St. John’s Wort and Their Greek History

Recently, I have introduced St. John’s Wort and what its benefits are. What I’m about to share today is the very interesting historial use of St. John’s wort. As I have researched, its history is well-documented. It’s been used in rituals, folklore and even magical attributes. It’s probably one of the most mystique histories that I’ve heard.

St John’s wort is named after St John the Baptist, whose feast day on 24th June corresponds with the plant’s full bloom in Europe. The ancient Greeks and Romans used to this plant to treat many ailments, including backache and poisonous reptile bites as well as to shoo against evil spirits, placing stems of the plant on statues of their gods.

As a practical folk-remedy, it has been used widely to heal wounds, kidney troubles, and nervous disorders, even insanity. St. John’s wort has been studied widely as a treatment for depression even now in the present years. Most studies show that St. John’s wort may help treat mild-to-moderate depression, and has fewer side effects than most other prescription antidepressants. Read a brief explanation of it here.
Mentioning about its magical properties, St. John’s wort blooms a bright yellow color, which was often associated with light, or with the sun. It is even used to forecast their chances for marriage of young girls. If the flowers were fresh in the morning, their chances of marriage were good. If wilted, it may negatively affect their outcome.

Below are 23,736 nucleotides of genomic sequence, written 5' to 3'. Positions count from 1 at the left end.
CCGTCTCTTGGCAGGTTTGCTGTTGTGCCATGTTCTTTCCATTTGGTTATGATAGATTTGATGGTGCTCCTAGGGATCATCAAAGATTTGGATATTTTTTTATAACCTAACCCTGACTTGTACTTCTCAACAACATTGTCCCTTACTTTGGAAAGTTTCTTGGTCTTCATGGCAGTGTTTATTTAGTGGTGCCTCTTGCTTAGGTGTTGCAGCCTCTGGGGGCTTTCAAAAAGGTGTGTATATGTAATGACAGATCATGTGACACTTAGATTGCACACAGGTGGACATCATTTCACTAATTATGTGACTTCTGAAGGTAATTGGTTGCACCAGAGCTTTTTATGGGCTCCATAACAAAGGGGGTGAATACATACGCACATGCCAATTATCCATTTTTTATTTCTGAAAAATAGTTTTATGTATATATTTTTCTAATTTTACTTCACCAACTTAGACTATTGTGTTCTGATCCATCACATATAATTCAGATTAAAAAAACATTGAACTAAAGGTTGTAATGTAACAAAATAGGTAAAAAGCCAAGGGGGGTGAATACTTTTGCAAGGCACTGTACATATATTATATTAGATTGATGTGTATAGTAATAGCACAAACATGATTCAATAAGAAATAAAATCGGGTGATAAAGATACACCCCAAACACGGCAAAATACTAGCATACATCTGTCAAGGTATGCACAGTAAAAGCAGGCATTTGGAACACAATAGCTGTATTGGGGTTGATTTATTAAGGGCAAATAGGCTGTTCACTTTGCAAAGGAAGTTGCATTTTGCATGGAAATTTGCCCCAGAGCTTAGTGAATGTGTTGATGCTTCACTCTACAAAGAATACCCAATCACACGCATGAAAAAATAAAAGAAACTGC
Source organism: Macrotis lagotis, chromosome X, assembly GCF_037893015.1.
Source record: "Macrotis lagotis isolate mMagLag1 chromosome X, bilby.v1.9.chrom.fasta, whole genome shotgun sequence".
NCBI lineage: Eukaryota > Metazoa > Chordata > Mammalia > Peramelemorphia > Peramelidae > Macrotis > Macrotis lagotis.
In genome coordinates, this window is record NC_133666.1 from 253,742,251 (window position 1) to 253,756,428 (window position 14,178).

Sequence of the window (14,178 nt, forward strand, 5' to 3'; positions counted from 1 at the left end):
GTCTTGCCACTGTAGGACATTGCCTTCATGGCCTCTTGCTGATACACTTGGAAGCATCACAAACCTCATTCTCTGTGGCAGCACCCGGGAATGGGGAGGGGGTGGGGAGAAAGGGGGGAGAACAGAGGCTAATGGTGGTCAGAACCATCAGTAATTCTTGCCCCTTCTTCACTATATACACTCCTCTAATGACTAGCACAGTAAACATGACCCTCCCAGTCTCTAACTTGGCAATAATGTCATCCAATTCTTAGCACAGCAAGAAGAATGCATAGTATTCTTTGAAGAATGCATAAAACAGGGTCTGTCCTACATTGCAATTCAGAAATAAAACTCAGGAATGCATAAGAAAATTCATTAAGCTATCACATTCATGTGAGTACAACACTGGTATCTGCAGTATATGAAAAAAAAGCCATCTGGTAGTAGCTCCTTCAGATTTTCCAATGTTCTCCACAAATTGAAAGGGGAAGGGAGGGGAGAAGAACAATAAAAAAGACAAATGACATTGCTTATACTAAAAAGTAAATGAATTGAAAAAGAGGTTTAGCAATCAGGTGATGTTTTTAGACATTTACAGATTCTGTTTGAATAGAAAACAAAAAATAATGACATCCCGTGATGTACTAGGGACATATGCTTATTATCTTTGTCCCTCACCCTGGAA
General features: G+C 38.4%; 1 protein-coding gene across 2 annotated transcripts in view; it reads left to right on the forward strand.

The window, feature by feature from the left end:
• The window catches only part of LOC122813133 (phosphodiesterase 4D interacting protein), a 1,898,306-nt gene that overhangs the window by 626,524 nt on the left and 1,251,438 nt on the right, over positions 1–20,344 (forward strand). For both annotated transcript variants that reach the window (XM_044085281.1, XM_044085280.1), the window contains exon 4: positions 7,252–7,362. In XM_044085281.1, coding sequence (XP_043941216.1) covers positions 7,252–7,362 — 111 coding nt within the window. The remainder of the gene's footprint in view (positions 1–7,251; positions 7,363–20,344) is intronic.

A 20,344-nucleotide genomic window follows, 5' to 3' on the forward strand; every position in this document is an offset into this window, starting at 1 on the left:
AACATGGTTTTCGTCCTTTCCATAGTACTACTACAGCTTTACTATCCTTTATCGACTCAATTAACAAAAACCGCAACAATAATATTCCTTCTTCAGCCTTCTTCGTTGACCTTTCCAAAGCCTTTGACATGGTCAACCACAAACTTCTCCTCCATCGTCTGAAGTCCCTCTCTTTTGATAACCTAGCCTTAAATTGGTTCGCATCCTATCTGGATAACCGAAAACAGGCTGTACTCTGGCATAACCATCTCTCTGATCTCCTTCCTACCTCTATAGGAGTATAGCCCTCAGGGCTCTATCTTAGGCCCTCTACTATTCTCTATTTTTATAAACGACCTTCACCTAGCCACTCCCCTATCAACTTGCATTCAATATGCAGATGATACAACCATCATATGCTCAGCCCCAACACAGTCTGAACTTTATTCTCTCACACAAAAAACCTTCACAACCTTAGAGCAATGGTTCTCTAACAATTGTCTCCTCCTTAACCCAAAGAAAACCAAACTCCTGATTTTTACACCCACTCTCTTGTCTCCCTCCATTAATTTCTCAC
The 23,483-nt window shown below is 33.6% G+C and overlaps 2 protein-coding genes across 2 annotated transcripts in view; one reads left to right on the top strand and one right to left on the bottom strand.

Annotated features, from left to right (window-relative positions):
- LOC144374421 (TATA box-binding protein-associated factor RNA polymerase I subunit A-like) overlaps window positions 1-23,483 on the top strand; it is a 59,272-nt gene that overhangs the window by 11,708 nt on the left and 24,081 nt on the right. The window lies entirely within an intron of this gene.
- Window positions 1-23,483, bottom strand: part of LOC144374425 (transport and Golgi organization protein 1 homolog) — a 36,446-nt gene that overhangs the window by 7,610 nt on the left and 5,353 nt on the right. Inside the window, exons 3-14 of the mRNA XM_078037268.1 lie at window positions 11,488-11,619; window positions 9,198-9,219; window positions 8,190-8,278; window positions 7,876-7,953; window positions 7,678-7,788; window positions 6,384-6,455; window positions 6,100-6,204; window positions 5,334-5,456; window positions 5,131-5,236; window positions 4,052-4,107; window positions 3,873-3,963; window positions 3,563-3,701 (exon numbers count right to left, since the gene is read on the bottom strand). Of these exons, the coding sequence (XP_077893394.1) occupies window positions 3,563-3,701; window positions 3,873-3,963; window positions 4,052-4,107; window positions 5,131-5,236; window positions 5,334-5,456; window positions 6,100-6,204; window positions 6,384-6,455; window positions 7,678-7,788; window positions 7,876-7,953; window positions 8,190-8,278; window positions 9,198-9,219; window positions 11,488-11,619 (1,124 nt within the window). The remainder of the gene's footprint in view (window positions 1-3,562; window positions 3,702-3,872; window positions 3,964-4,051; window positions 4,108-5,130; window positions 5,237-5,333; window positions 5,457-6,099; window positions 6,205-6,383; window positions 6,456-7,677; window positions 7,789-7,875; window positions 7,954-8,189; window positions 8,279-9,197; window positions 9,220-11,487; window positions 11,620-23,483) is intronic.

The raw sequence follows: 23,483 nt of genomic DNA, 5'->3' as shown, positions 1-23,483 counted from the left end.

This poem is translated from the German, where this tradition was also practiced:

“The young maid stole through the cottage door,
And blushed as she sought the plant of power.
‘Thou silver glow-worm, oh! lend me thy light,
I must gather the mystic St. John’s Wort to-night;
The wonderful herb whose leaf will decide
If the coming year shall see me a bride.”

The plant was respected that much to be honored in a way where it’s a basis for the future. Here are some of the other beliefs about the plant:

St. John’s Wort is linked with the Sun and Leo, Midsummer’s Day, or St. John’s Day.
St. John’s Wort can be added to the fires for Midsummer celebrations and used to make garlands. The infused oil might be useful for an anointing oil for Midsummer rituals and exorcism. It’s bloody red color also lends it well to death and rebirth rituals and celebrations of women’s mysteries.
It can also be used for smudging during rituals of exorcism, especially of poltergeists.
It’s fascinating – all those ideas and conceptions show so much about how the world continually changes, but its use – being an antidepressant – has remained, which meant there was a lot of evidence in its results.  I could not find any studies that showed St. John’s Wort as ineffective.

All in all, it looks as if St. John’s Wort is a wonderful alternative medicine to the synthetic antidepressants.



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